1. Defective hunger or satiety signals

Excess nutrient ingestion stimulates insulin secretion, fat storage, and consequent insulin resistance. Excess nutrient ingestion can be stimulated through the use of common psychotropic drugs (18), gold thioglucose (19), and also has been documented in genetic defects in leptin or leptin receptor signaling (20).

Excess nutrient ingestion as a target for obesity treatment has been the focus of pharmacological research attempting to identify agents that decrease hunger or increase satiety. The side effects of many centrally acting psychotropic drugs on weight gain (21) prompted the development of drugs to specifically impact eating behavior. This effort has not resulted in a major useful drug (22). Even successful drugs that modulate appetite or satiety have had only modest effects (23) that disappear upon cessation of therapy. In addition, many problems have arisen due to misuse or side effects of these agents.

The possibility that the gut plays a major role in appetite regulation has not been investigated as thoroughly (24). In the clinical narrative of this Bench to Clinic Symposia that follows this “preclinical” perspective (25), the cure of diabetes following gastric bypass surgery supports the possibility of an important and hitherto unrecognized role for the gut in diabetes. Interestingly, ghrelin receptor-null mice eat less food, store less of their consumed calories as fat, use more fat as an energy substrate, and accumulate less body weight than control mice (26). Again, environmental changes that affect secreted gut peptides have not yet been identified, however, there has also been little investigation of environmental agents on gut function or the microbiome (27).

Nevertheless, the possibility that environmental agents that we have not yet studied or identified have a primary effect to increase ingestive behavior or decrease satiety via central or peripheral mechanisms cannot be eliminated.

2. Excessive increase in body fat accumulation

Obesity is strongly associated with hypersecretion of insulin and insulin resistance. Free fatty acids (FFAs) have emerged as an important link between insulin secretion and insulin resistance. FFAs are elevated in obesity. Decreasing FFAs decrease insulin secretion and increase insulin sensitivity implying that FFAs or lipids from excessive adipose tissue mass may explain the increasing incidence of HI and T2DM. Increases in plasma FFAs can account for a large part of HI and insulin resistance in obese patients with T2DM. The mechanisms by which plasma FFAs cause HI and insulin resistance include increased generation of lipid metabolites, reactive oxygen species (ROS), and proinflammatory cytokines (28).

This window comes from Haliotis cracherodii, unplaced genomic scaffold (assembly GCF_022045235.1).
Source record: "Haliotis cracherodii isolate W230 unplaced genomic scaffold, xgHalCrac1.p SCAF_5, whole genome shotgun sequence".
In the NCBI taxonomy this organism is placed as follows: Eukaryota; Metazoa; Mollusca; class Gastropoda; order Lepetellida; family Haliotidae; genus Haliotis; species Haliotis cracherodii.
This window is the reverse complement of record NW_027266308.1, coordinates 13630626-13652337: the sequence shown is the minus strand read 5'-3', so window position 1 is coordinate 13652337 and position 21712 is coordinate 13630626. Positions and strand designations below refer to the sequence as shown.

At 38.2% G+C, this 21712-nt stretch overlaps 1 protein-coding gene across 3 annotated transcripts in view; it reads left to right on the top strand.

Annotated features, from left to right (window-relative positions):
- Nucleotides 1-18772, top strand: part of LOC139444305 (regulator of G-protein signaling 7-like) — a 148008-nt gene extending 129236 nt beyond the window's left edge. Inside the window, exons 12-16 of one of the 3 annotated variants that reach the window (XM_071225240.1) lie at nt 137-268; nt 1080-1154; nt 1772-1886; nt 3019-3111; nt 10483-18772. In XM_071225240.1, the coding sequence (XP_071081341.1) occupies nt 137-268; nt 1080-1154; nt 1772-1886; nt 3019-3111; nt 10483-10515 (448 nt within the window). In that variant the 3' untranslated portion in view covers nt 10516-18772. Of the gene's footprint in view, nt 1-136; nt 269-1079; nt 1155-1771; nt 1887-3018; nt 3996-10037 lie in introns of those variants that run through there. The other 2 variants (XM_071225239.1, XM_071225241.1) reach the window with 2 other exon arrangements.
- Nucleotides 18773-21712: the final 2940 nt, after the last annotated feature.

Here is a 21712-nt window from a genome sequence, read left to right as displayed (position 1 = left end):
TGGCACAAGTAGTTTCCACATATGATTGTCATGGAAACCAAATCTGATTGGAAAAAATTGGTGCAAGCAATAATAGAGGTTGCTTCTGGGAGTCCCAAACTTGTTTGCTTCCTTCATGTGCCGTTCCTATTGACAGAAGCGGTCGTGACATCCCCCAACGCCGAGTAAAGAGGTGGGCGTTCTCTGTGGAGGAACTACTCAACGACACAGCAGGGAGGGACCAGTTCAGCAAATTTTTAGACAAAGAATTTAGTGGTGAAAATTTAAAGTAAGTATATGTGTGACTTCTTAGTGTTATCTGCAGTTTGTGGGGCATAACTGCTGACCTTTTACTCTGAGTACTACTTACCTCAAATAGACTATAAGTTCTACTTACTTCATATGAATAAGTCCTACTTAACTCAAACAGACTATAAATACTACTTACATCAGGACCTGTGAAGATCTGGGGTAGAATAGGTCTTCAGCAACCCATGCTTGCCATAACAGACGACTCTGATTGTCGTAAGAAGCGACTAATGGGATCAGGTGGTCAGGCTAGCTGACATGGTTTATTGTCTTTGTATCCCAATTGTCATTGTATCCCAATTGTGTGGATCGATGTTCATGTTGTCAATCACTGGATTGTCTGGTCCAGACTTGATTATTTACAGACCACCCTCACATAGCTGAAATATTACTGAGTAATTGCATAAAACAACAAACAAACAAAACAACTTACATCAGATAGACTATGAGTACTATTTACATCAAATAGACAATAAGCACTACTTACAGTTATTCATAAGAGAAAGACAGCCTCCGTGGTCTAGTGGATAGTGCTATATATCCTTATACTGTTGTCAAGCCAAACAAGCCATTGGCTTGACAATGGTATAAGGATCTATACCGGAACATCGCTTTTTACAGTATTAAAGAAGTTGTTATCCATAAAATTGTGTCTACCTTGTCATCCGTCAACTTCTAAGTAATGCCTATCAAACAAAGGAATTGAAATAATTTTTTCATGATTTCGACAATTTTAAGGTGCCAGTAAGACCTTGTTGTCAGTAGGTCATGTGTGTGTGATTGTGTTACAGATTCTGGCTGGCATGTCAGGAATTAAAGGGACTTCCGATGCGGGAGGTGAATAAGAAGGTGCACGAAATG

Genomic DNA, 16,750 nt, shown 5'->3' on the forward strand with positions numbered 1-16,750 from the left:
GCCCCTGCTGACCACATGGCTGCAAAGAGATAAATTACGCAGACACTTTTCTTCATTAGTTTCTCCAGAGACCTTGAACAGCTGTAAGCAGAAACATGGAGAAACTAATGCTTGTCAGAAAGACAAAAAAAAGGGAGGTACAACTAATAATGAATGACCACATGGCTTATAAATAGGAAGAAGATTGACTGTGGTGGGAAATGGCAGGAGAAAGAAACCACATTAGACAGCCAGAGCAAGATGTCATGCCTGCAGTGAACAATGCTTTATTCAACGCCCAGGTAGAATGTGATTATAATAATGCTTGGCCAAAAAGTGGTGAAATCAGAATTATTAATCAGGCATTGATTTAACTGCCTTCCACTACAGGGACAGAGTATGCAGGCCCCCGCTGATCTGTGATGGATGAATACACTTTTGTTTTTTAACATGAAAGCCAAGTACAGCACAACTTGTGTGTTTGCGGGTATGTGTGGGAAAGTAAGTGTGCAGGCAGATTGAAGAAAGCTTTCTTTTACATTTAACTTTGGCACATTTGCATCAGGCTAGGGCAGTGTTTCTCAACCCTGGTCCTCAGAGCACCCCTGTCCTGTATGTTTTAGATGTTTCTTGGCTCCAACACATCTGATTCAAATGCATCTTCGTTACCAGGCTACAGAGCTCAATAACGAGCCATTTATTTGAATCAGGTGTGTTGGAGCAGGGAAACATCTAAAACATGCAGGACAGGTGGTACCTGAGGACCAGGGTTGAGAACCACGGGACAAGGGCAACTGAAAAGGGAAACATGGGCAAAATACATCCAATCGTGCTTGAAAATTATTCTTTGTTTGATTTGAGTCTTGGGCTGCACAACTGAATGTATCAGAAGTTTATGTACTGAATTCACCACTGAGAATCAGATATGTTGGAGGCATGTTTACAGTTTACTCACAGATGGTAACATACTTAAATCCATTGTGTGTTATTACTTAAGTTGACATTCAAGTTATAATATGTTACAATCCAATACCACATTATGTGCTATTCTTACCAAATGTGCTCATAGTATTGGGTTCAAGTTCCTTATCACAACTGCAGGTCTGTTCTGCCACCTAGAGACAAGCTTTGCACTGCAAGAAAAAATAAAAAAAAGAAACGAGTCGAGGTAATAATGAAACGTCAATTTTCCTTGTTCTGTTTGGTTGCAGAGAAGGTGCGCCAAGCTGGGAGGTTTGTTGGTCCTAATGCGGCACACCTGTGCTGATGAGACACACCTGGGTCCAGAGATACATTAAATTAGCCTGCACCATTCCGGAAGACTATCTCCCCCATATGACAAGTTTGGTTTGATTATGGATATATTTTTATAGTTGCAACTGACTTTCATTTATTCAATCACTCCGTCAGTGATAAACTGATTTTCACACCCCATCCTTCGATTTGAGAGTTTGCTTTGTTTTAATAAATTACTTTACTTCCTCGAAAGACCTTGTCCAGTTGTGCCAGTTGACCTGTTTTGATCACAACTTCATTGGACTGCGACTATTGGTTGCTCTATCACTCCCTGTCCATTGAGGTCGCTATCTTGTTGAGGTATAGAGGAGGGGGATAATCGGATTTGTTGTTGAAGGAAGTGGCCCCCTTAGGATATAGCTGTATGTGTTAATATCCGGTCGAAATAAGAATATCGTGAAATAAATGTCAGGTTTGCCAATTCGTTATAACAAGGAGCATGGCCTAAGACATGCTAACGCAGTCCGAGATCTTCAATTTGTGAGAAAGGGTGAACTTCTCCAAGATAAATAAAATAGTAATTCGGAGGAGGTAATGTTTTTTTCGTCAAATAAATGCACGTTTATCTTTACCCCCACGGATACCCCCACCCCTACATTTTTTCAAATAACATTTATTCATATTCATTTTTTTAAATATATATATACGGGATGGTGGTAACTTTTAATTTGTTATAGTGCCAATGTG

In obese individuals, does the increase of fat mass play a causative role in HI? It would seem not. For example, thiazolidinediones increase adipogenesis and fat mass but actually decrease HI and improve insulin sensitivity (5). In addition, recent studies reveal no improvement in metabolic parameters as a consequence of surgical fat removal diminishing the likelihood of increased fat mass as a primary lesion (29). Other mechanisms are possible, though, such as altered adipokine production induced by environmental agents that have not yet been identified or studied.

3. Mitochondrial DNA and epigenetic changes

Metabolic disease is frequently associated with mitochondrial defects (30,31). Despite this, mitochondrial DNA in diabetes and obesity has been studied in considerably fewer subjects than nuclear DNA, with the exception of rare instances of maternally transmitted diabetes (32). In addition to regulation of mitochondrial function, nuclear DNA expression is modulated by histone phosphorylation and acetylation requiring ATP and acetyl-CoA generated by mitochondria to facilitate increased specific gene expression when energy sources are abundant. Phosphorylation, acetylation, and cellular redox state also regulate most signal transduction pathways and activities of multiple transcription factors involved in many common diseases of aging, including heart disease, diabetes, Parkinson disease, and dementia (33).

In addition, a role for epigenetics cannot be ruled out since DNA methylation and histone modification, both of which serve to regulate gene expression without altering the underlying DNA sequence, may respond to environmental factors (34). Such dysregulation or posttranscriptional modifications of histones in chromatin, including histone lysine methylation, have been implicated in aberrant gene regulation associated with the pathology of diabetes and its complications, and genome-wide studies have shown cell-specific changes in histone methylation under diabetic conditions (35).

Thus, both mitochondrial DNA and epigenetic changes could play a role in the etiology of diabetes through any of the organ systems considered here.

4. A defect in the insulin-secreting β-cell